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concept: Ani Vaseva
photography: Ivan Donchev
theory: Boyan Manchev

with: Elena Dimitrova, Iva Sveshtarova, Ani Vaseva, Margarita Petrova, Milena Stanojevic, Stlla Krusteva, Irina Goleva and Vladyia Mihaylova

June 2010, "Vaska Emanuilova" Gallery, Sofia

The War Of The Little Girls is an installation consisting of colour photographs of little girls fighting with each other; a human size doll in ambivalent pose with a teddy bear; a monitor with sequence with other pictures of fighting little girls.

While today's socio-economic models produce the ‘little girl’ as a figure of extreme objectifying – the perfect, non-resistant, ‘soft’ object of desire, which is at the same time the ideal educated and non-resistant consumer – new version of the passive platonic matter, formed by the perfect market forms-products, this project, in response, aims at the radical re-subjectivization of a little girl’s figure: the little girl as an alternative model of subjectivization. Little girls are a form of life associated with whimsical desires and endless infantile pleasure. However, the desire for infinite pleasure is the herald of a vehement force, it nurtures the anarchic power of rebellion. Not surprisingly, ‘little girls’ today are threatened by being included in the economic systems that exploit any strength of resistance, appropriate its inherent features and transform them into a market lure, into the ‘face’ of a product.

The uncontrollable power of ‘little girls’ can be easily exploited as an instrument, and turned into a media show pursuing the ultimate goal of production and sale of imagery products. The perverted media-economic spectacle that producec (from Japan to USA) the pink-sentimental image of the Barbi-girl, successfully exploits the regressive pedophile libido of the collective unconscious.

The War Of The Little Girls criticizes precisely that spectacularity, which reduces the ‘authentic’ form of life to a lifestyle. The protograpgic images of combating little girls are composed beforehand and pretend to be “spontaneous”, imitating unmediated reflection of accidental situation and play with the gaze of the model, very often “by chance” fixed at the camera. Tension builds up in the images, between the spontaneous, chaotic energy of the little girls and its spectacular, directed media representation.

The little girls in The War Of The Little Girls are power that could transform into aggression inside the group, making the image of the combating little girls a double parody. On one side this is a parody of the “soft” girl images of perfect “pink” consumers, revealing that (their) world could be free and wild, i.e. full of violence, and on the other side – a parody of the erotic “manga” or “gothic” transformation of the little girl in demonic (i.e. sexual) power: the alternative spectacle, exploiting regressive collective libido and colonizing the subjectivation and the imagination of the little girls.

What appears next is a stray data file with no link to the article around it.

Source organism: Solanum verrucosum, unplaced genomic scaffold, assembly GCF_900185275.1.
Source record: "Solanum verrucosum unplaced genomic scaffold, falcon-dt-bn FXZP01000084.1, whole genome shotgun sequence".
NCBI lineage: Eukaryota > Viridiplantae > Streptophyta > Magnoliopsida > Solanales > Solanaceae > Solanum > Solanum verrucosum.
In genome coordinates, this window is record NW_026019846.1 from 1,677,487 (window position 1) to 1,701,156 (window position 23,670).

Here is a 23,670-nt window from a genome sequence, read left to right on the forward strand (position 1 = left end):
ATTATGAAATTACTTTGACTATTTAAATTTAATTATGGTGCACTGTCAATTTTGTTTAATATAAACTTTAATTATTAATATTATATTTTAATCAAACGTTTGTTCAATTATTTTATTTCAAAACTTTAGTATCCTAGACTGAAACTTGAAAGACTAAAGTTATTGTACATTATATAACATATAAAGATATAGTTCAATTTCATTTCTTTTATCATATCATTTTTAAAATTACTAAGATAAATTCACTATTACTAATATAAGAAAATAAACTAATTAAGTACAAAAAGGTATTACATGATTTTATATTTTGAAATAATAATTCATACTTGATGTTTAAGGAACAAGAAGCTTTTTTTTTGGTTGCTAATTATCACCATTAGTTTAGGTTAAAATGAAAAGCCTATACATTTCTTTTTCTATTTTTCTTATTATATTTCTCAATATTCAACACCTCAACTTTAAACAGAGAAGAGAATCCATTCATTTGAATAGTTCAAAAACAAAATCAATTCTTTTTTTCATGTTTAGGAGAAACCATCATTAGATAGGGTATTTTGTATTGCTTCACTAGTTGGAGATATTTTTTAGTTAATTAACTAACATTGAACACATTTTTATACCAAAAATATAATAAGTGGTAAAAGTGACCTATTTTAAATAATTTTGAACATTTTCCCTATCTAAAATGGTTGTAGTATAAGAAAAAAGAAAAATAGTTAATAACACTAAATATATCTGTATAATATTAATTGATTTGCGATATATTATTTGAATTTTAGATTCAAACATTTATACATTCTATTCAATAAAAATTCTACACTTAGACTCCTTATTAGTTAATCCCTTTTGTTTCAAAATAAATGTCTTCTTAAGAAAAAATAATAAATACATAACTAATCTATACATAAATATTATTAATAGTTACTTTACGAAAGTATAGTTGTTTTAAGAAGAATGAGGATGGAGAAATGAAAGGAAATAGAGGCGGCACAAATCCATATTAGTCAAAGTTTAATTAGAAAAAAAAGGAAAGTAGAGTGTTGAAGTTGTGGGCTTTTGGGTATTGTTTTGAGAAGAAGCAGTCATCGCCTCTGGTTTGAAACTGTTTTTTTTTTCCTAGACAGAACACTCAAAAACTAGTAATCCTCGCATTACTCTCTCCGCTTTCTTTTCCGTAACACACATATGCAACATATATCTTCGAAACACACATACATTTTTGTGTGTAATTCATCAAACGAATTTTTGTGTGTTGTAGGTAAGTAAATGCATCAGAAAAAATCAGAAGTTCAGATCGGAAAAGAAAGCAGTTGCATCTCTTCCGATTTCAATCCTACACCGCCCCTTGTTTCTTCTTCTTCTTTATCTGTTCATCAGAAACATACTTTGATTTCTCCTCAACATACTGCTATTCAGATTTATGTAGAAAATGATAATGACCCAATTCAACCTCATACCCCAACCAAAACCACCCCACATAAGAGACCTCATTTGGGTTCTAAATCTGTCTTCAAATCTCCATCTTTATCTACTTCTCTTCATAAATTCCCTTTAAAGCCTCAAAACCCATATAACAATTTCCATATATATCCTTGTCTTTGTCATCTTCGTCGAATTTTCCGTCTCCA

The War Of The Little Girls is based on the ambivalence, on the semi-darkness. The images are always on the edge; it remains unclear if the little girls are in pain or enjoying themselves, if they are really violent or having fun, if they ask for help or are looking at the lens of the photo camera; there is a doubt what exactly is this little girl doing, enfolding the teddy bear with her legs. The War Of The Little Girls isn’t affirming some free emancipated form of life, but shows that every “emancipatory”, or “alternative” ideology inevitably falls into certain mechanisms of representation that lead to media spectacularity. In some sense the media spectacularity is reductive appropriation of those political emancipatory propaganda images. Thus presented the images of the combating little girls show how the “wild” form of life is actually “sculptured” in “cult” images; they attempt to explore the mechanisms through which the form of life self-mythologises itself and in the end falls in the trap of the media spectacularity and myth. The operation of composing an “authentic” image of the form of life produces lifestyle, which on its turn produces new “authenticity” and its corresponding images. Still, for us, most important remains the point where the spectacularity grip locks its trap upon itself, and criticism is reversed into a validation: the point at which the vehement energy of little girls breaks loose, or cannot be at all subjected to the control of the media-economic show; the point where it becomes a joyful affirmation.

Boyan Manchev


Article in Literaturen Vestnik, p 6
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